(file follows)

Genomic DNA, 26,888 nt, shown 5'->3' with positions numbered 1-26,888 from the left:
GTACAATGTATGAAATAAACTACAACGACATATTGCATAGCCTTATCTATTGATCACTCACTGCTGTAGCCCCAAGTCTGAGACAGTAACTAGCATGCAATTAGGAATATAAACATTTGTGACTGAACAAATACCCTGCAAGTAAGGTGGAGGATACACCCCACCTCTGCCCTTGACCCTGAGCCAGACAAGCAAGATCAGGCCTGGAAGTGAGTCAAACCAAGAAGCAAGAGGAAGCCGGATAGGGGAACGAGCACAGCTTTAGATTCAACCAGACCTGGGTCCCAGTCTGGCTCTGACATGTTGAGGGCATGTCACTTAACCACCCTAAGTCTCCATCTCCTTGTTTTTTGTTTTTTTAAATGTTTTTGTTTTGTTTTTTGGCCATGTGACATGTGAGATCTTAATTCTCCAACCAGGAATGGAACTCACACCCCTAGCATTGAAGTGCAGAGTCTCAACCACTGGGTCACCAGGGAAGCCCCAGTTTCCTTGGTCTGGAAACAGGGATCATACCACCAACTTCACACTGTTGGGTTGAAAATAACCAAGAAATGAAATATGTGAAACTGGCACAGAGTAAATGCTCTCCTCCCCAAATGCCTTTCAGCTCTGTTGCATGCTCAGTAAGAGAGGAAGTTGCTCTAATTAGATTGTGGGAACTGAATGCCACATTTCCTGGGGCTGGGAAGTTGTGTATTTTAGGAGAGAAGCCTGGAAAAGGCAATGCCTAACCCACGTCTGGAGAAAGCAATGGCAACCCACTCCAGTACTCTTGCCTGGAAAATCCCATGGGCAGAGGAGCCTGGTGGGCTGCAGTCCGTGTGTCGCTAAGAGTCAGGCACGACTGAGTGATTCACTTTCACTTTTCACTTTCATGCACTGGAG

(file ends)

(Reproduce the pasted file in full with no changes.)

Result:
Genomic DNA, 26,888 nt, shown 5'->3' with positions numbered 1-26,888 from the left:
GTACAATGTATGAAATAAACTACAACGACATATTGCATAGCCTTATCTATTGATCACTCACTGCTGTAGCCCCAAGTCTGAGACAGTAACTAGCATGCAATTAGGAATATAAACATTTGTGACTGAACAAATACCCTGCAAGTAAGGTGGAGGATACACCCCACCTCTGCCCTTGACCCTGAGCCAGACAAGCAAGATCAGGCCTGGAAGTGAGTCAAACCAAGAAGCAAGAGGAAGCCGGATAGGGGAACGAGCACAGCTTTAGATTCAACCAGACCTGGGTCCCAGTCTGGCTCTGACATGTTGAGGGCATGTCACTTAACCACCCTAAGTCTCCATCTCCTTGTTTTTTGTTTTTTTAAATGTTTTTGTTTTGTTTTTTGGCCATGTGACATGTGAGATCTTAATTCTCCAACCAGGAATGGAACTCACACCCCTAGCATTGAAGTGCAGAGTCTCAACCACTGGGTCACCAGGGAAGCCCCAGTTTCCTTGGTCTGGAAACAGGGATCATACCACCAACTTCACACTGTTGGGTTGAAAATAACCAAGAAATGAAATATGTGAAACTGGCACAGAGTAAATGCTCTCCTCCCCAAATGCCTTTCAGCTCTGTTGCATGCTCAGTAAGAGAGGAAGTTGCTCTAATTAGATTGTGGGAACTGAATGCCACATTTCCTGGGGCTGGGAAGTTGTGTATTTTAGGAGAGAAGCCTGGAAAAGGCAATGCCTAACCCACGTCTGGAGAAAGCAATGGCAACCCACTCCAGTACTCTTGCCTGGAAAATCCCATGGGCAGAGGAGCCTGGTGGGCTGCAGTCCGTGTGTCGCTAAGAGTCAGGCACGACTGAGTGATTCACTTTCACTTTTCACTTTCATGCACTGGAG